How to fix this?

Just two simple things really.

1. Get clear about your own values and standards, what you want and why, what you define as choices and actions you would be happy with. Ask yourself who you need to be for you to be able to entirely approve of yourself and feel as happy as you could be.

2. Make choices and decisions aligned with step one and carry them out. If you go off track, persist and get back on it.

I know it's freaky to take total responsibility for your life – it leaves you no way out, nowhere to go. The buck stops with you. Yes indeed, that is a doosy.

Here's the thing. There is no all or nothing. Not with taking responsibility for yourself, not with anything. We might generally be a person who takes responsibility, but occasionally we blame someone or something outside ourselves, or we tend to do it in one or some areas of our life. Sweeping the kitchen floor is worth doing even if we miss a bit and don't mop it. It needs doing again soon anyway. Making mistakes means we've had a go, that progress is made, something is maintained at some level, and that we've had an experience of the thing we can learn from. Experts were not made because those people waited around until the moment they would do it perfectly straight off.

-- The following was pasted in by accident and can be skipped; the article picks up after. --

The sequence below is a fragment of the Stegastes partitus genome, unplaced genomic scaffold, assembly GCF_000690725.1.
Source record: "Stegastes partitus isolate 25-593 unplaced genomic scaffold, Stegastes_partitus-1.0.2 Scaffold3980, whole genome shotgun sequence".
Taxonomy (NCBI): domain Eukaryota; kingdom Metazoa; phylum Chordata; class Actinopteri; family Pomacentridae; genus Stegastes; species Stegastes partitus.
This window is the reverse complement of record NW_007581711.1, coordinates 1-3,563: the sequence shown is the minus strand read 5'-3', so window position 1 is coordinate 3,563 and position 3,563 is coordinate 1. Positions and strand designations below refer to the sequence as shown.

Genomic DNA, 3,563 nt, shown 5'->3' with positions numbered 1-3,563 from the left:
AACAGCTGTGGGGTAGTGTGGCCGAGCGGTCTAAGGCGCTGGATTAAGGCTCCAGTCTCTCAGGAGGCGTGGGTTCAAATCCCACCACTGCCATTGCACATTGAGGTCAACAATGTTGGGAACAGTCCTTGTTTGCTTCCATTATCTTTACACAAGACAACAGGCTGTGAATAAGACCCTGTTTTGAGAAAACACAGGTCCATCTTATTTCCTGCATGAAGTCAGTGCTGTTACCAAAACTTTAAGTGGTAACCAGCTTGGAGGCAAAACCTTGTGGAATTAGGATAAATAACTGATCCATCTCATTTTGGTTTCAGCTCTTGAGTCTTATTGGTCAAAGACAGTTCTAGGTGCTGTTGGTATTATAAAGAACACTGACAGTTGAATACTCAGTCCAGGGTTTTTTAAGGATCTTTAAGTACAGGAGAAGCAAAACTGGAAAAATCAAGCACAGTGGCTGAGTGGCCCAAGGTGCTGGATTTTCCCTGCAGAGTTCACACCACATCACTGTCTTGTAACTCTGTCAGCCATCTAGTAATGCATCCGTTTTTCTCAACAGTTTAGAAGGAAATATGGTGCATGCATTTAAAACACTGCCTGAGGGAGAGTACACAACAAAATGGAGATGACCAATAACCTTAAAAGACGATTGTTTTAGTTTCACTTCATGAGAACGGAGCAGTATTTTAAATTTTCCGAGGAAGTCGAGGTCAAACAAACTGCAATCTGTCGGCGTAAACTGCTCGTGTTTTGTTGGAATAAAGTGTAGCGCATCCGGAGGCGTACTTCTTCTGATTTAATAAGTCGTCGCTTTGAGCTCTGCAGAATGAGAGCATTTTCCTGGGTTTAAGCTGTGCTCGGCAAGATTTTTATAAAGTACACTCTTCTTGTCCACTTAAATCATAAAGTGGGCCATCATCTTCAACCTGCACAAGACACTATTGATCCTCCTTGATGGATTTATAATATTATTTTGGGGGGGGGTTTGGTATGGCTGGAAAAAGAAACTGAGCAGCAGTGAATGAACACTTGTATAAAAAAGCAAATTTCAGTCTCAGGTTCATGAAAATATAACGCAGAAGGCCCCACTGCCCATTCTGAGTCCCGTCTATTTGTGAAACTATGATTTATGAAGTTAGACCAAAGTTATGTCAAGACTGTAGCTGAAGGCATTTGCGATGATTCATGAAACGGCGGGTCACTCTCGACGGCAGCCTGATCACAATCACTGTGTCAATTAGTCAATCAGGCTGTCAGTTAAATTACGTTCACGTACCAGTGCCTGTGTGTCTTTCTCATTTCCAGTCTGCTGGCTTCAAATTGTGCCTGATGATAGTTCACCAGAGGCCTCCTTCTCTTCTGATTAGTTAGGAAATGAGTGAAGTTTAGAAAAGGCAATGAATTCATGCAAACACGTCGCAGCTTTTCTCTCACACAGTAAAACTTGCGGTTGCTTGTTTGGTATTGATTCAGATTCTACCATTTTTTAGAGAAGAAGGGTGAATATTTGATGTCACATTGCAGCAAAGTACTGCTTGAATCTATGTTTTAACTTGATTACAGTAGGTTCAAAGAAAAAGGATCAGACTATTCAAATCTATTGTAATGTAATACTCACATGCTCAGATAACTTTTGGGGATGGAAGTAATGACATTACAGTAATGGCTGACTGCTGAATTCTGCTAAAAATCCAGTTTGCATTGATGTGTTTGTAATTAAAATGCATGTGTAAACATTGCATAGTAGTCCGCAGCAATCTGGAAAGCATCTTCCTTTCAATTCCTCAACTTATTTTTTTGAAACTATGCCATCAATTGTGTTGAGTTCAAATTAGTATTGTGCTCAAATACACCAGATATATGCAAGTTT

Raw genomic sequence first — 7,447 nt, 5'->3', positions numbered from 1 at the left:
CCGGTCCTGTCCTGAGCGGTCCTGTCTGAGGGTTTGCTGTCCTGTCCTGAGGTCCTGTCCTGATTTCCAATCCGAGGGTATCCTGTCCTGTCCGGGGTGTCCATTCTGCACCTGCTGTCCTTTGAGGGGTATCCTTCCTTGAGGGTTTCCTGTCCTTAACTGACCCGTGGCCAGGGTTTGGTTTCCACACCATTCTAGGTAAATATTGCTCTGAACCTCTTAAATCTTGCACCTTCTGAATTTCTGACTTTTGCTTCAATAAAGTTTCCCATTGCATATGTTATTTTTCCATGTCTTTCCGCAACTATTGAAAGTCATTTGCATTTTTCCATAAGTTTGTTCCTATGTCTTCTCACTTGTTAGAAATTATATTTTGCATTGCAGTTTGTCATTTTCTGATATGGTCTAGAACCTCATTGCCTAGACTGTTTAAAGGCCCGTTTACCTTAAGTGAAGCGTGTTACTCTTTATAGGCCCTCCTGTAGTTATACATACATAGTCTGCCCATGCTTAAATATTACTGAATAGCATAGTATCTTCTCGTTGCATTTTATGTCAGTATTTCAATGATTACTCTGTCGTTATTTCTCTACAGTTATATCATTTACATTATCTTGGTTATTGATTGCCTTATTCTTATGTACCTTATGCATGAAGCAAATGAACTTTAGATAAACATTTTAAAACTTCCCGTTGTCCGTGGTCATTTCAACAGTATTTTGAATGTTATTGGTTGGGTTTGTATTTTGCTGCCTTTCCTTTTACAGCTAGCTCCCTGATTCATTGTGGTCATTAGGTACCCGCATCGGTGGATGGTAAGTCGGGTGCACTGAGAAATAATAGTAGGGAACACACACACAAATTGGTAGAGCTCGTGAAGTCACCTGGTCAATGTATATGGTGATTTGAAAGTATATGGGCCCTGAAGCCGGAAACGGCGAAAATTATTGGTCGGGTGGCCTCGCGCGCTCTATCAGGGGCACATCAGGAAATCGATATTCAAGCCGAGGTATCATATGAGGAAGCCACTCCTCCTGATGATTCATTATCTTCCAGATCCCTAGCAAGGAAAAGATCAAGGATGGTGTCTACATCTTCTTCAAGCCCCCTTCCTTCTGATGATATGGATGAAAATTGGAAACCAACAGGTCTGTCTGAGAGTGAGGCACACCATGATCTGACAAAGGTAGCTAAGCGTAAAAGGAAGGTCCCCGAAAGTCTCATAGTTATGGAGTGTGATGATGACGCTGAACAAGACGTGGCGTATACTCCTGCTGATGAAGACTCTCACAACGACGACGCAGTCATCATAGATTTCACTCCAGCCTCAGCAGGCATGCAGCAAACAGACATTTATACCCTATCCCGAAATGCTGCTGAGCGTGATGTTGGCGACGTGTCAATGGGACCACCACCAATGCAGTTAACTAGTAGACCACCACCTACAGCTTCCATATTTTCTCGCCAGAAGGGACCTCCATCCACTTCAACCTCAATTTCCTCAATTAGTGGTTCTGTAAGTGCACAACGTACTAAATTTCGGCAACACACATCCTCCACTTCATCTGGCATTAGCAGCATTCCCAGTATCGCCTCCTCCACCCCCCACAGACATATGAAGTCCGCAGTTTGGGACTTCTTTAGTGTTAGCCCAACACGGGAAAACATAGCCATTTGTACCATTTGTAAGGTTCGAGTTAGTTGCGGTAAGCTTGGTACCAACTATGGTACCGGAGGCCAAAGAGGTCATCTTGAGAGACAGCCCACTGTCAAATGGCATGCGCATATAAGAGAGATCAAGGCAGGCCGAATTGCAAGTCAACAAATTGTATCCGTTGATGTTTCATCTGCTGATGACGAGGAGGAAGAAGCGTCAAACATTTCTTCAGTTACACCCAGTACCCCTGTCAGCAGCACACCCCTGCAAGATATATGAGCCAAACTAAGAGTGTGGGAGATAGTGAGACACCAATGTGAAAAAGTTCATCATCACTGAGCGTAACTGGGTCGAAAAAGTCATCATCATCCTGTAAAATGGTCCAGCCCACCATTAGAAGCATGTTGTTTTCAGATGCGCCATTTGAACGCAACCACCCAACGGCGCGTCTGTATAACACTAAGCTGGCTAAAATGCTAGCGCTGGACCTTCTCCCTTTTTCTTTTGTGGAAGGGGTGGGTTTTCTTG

To allow yourself to be flawed and to make mistakes requires that you allow yourself to be vulnerable and also requires that you trust yourself. When you trust yourself, you can be vulnerable because you believe in your ability to keep yourself safe, and in your innate worthiness.